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Bill Bonello, Craig-Hallum Capital Group - Analyst [72]

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Okay, that's helpful. Just as a follow-up to that last point, is that white paper -- I think that must be the groupers or whatever -- is that one of the biggest perceived risks that you have out there right now in terms of what could happen with reimbursement for home health?

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Keith Myers, LHC Group, Inc. - Chairman, CEO [73]

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I don't know if I would call it a big risk, but I don't know of any other reimbursement-related home health risk that's out there. I am -- obviously, I'm feeling pretty good about things in Washington, and good is relative. It maybe just means it was really bad for a lot of years. But I think there's a real opportunity for us to get some relief from burdensome regulations that cost us a lot of money. And to home health providers, the elimination of some of these burdensome regulations that really add no value to the system and do harm to patients and costing the system by delaying patients moving downstream out of an inpatient setting to the home health setting, those would reduce our costs and increase our margins for home health operators without us having to get an increase. So that's what I'm optimistic about. I think that's worth more to us than an increase in reimbursement.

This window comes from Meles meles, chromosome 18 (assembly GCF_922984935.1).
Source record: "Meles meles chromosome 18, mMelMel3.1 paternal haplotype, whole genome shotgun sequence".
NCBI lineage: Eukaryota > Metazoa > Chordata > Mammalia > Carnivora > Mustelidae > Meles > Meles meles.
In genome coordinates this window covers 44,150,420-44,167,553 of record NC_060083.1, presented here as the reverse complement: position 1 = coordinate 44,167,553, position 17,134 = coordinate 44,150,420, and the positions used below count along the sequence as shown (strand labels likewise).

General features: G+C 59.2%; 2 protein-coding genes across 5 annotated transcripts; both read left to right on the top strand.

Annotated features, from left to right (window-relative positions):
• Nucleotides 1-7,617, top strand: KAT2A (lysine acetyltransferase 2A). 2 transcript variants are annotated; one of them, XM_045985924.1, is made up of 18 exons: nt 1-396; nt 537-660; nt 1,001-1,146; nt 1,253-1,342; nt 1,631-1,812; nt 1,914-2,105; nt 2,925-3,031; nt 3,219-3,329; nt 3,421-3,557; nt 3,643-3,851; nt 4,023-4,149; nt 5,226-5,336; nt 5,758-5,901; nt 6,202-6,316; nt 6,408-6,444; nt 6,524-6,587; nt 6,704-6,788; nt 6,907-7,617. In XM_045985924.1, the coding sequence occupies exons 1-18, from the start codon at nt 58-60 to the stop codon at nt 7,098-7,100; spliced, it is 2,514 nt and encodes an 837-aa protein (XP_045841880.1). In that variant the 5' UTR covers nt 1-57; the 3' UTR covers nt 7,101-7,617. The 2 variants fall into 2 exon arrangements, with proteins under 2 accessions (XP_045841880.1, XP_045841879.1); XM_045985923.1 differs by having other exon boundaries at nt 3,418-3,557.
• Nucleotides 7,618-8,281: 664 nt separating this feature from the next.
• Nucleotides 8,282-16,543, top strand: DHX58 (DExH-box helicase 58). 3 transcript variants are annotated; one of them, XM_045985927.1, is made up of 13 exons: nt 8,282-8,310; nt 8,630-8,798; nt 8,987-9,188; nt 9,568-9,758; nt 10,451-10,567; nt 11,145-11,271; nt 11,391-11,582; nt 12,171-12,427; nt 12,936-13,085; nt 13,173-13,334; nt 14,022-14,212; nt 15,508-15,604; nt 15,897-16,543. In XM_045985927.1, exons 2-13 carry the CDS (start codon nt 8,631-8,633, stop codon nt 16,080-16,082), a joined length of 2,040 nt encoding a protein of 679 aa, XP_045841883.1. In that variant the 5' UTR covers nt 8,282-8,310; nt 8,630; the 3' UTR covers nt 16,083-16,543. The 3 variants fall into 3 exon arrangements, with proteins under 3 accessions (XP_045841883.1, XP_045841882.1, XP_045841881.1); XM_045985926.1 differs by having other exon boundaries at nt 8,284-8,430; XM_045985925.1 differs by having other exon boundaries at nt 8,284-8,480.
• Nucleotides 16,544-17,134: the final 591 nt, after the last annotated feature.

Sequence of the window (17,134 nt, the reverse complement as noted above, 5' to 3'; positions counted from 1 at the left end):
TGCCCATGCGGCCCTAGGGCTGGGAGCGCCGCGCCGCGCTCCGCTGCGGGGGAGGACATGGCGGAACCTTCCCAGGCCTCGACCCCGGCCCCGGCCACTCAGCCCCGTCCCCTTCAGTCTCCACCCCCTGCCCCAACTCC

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Bill Bonello, Craig-Hallum Capital Group - Analyst [74]